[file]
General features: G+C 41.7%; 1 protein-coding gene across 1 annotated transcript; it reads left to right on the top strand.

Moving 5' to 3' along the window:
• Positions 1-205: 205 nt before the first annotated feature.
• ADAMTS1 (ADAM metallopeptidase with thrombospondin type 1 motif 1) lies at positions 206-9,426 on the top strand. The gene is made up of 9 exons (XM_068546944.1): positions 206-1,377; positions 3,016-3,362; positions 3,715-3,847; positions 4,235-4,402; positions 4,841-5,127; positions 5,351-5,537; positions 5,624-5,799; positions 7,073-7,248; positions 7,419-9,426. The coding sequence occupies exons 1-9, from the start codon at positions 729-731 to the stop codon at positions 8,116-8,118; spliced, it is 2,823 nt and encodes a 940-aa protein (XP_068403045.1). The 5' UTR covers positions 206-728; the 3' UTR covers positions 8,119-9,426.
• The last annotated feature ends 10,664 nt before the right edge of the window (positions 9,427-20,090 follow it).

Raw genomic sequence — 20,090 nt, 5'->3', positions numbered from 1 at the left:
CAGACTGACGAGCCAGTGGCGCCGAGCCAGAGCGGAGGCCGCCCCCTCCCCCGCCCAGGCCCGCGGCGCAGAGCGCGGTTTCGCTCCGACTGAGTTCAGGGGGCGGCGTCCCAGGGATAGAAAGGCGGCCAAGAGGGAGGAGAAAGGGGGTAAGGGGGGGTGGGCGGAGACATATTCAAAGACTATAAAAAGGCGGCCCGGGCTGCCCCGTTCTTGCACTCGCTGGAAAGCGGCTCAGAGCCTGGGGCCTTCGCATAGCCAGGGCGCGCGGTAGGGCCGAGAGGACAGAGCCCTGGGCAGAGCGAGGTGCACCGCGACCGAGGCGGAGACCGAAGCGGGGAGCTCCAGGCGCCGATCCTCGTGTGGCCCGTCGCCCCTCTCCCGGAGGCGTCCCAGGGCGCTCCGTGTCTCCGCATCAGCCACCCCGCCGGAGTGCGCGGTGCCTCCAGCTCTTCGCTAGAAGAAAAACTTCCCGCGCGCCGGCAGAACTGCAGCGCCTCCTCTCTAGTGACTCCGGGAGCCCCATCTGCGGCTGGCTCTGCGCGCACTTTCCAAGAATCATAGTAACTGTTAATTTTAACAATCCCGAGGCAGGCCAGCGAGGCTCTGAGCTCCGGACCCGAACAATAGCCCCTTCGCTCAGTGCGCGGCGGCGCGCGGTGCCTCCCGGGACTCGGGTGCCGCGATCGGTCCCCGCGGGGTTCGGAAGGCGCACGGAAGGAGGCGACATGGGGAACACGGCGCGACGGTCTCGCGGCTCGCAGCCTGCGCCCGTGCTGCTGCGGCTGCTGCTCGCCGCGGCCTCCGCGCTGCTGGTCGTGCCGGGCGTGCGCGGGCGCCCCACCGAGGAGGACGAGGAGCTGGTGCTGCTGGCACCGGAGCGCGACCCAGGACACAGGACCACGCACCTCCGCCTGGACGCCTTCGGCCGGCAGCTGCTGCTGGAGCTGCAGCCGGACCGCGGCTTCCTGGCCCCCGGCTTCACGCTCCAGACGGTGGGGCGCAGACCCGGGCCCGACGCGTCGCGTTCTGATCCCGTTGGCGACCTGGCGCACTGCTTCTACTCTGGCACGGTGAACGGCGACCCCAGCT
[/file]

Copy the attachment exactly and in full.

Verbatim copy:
General features: G+C 41.7%; 1 protein-coding gene across 1 annotated transcript; it reads left to right on the top strand.

Moving 5' to 3' along the window:
• Positions 1-205: 205 nt before the first annotated feature.
• ADAMTS1 (ADAM metallopeptidase with thrombospondin type 1 motif 1) lies at positions 206-9,426 on the top strand. The gene is made up of 9 exons (XM_068546944.1): positions 206-1,377; positions 3,016-3,362; positions 3,715-3,847; positions 4,235-4,402; positions 4,841-5,127; positions 5,351-5,537; positions 5,624-5,799; positions 7,073-7,248; positions 7,419-9,426. The coding sequence occupies exons 1-9, from the start codon at positions 729-731 to the stop codon at positions 8,116-8,118; spliced, it is 2,823 nt and encodes a 940-aa protein (XP_068403045.1). The 5' UTR covers positions 206-728; the 3' UTR covers positions 8,119-9,426.
• The last annotated feature ends 10,664 nt before the right edge of the window (positions 9,427-20,090 follow it).

Raw genomic sequence — 20,090 nt, 5'->3', positions numbered from 1 at the left:
CAGACTGACGAGCCAGTGGCGCCGAGCCAGAGCGGAGGCCGCCCCCTCCCCCGCCCAGGCCCGCGGCGCAGAGCGCGGTTTCGCTCCGACTGAGTTCAGGGGGCGGCGTCCCAGGGATAGAAAGGCGGCCAAGAGGGAGGAGAAAGGGGGTAAGGGGGGGTGGGCGGAGACATATTCAAAGACTATAAAAAGGCGGCCCGGGCTGCCCCGTTCTTGCACTCGCTGGAAAGCGGCTCAGAGCCTGGGGCCTTCGCATAGCCAGGGCGCGCGGTAGGGCCGAGAGGACAGAGCCCTGGGCAGAGCGAGGTGCACCGCGACCGAGGCGGAGACCGAAGCGGGGAGCTCCAGGCGCCGATCCTCGTGTGGCCCGTCGCCCCTCTCCCGGAGGCGTCCCAGGGCGCTCCGTGTCTCCGCATCAGCCACCCCGCCGGAGTGCGCGGTGCCTCCAGCTCTTCGCTAGAAGAAAAACTTCCCGCGCGCCGGCAGAACTGCAGCGCCTCCTCTCTAGTGACTCCGGGAGCCCCATCTGCGGCTGGCTCTGCGCGCACTTTCCAAGAATCATAGTAACTGTTAATTTTAACAATCCCGAGGCAGGCCAGCGAGGCTCTGAGCTCCGGACCCGAACAATAGCCCCTTCGCTCAGTGCGCGGCGGCGCGCGGTGCCTCCCGGGACTCGGGTGCCGCGATCGGTCCCCGCGGGGTTCGGAAGGCGCACGGAAGGAGGCGACATGGGGAACACGGCGCGACGGTCTCGCGGCTCGCAGCCTGCGCCCGTGCTGCTGCGGCTGCTGCTCGCCGCGGCCTCCGCGCTGCTGGTCGTGCCGGGCGTGCGCGGGCGCCCCACCGAGGAGGACGAGGAGCTGGTGCTGCTGGCACCGGAGCGCGACCCAGGACACAGGACCACGCACCTCCGCCTGGACGCCTTCGGCCGGCAGCTGCTGCTGGAGCTGCAGCCGGACCGCGGCTTCCTGGCCCCCGGCTTCACGCTCCAGACGGTGGGGCGCAGACCCGGGCCCGACGCGTCGCGTTCTGATCCCGTTGGCGACCTGGCGCACTGCTTCTACTCTGGCACGGTGAACGGCGACCCCAGCT